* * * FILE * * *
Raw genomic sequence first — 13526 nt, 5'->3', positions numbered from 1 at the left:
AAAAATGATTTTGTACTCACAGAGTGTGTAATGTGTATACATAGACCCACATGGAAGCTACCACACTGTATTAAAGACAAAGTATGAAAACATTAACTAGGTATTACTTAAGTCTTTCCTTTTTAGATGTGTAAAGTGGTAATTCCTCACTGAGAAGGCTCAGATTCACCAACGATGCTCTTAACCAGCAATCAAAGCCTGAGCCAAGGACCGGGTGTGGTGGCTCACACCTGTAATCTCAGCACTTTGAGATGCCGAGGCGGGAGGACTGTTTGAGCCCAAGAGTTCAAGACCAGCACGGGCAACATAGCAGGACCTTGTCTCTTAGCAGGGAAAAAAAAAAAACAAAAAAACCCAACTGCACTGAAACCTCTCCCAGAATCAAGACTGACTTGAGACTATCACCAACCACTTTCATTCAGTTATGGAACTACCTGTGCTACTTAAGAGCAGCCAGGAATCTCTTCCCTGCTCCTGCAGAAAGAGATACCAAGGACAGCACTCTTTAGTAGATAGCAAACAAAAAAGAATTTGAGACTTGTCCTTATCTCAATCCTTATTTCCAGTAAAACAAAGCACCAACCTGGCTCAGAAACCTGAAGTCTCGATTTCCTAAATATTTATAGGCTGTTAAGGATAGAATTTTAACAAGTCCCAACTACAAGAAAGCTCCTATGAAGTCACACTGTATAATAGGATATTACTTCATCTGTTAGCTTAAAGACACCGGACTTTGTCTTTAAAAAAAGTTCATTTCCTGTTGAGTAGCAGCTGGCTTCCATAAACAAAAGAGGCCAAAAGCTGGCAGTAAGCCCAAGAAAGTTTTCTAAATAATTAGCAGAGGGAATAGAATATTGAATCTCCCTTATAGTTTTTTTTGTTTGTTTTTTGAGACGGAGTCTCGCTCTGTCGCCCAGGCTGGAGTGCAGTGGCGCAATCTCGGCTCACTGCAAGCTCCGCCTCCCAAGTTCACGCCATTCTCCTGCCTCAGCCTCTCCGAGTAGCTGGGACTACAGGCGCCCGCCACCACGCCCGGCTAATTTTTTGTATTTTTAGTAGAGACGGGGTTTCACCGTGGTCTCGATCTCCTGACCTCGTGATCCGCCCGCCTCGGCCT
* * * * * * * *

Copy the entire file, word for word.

Raw genomic sequence first — 13526 nt, 5'->3', positions numbered from 1 at the left:
AAAAATGATTTTGTACTCACAGAGTGTGTAATGTGTATACATAGACCCACATGGAAGCTACCACACTGTATTAAAGACAAAGTATGAAAACATTAACTAGGTATTACTTAAGTCTTTCCTTTTTAGATGTGTAAAGTGGTAATTCCTCACTGAGAAGGCTCAGATTCACCAACGATGCTCTTAACCAGCAATCAAAGCCTGAGCCAAGGACCGGGTGTGGTGGCTCACACCTGTAATCTCAGCACTTTGAGATGCCGAGGCGGGAGGACTGTTTGAGCCCAAGAGTTCAAGACCAGCACGGGCAACATAGCAGGACCTTGTCTCTTAGCAGGGAAAAAAAAAAAACAAAAAAACCCAACTGCACTGAAACCTCTCCCAGAATCAAGACTGACTTGAGACTATCACCAACCACTTTCATTCAGTTATGGAACTACCTGTGCTACTTAAGAGCAGCCAGGAATCTCTTCCCTGCTCCTGCAGAAAGAGATACCAAGGACAGCACTCTTTAGTAGATAGCAAACAAAAAAGAATTTGAGACTTGTCCTTATCTCAATCCTTATTTCCAGTAAAACAAAGCACCAACCTGGCTCAGAAACCTGAAGTCTCGATTTCCTAAATATTTATAGGCTGTTAAGGATAGAATTTTAACAAGTCCCAACTACAAGAAAGCTCCTATGAAGTCACACTGTATAATAGGATATTACTTCATCTGTTAGCTTAAAGACACCGGACTTTGTCTTTAAAAAAAGTTCATTTCCTGTTGAGTAGCAGCTGGCTTCCATAAACAAAAGAGGCCAAAAGCTGGCAGTAAGCCCAAGAAAGTTTTCTAAATAATTAGCAGAGGGAATAGAATATTGAATCTCCCTTATAGTTTTTTTTGTTTGTTTTTTGAGACGGAGTCTCGCTCTGTCGCCCAGGCTGGAGTGCAGTGGCGCAATCTCGGCTCACTGCAAGCTCCGCCTCCCAAGTTCACGCCATTCTCCTGCCTCAGCCTCTCCGAGTAGCTGGGACTACAGGCGCCCGCCACCACGCCCGGCTAATTTTTTGTATTTTTAGTAGAGACGGGGTTTCACCGTGGTCTCGATCTCCTGACCTCGTGATCCGCCCGCCTCGGCCT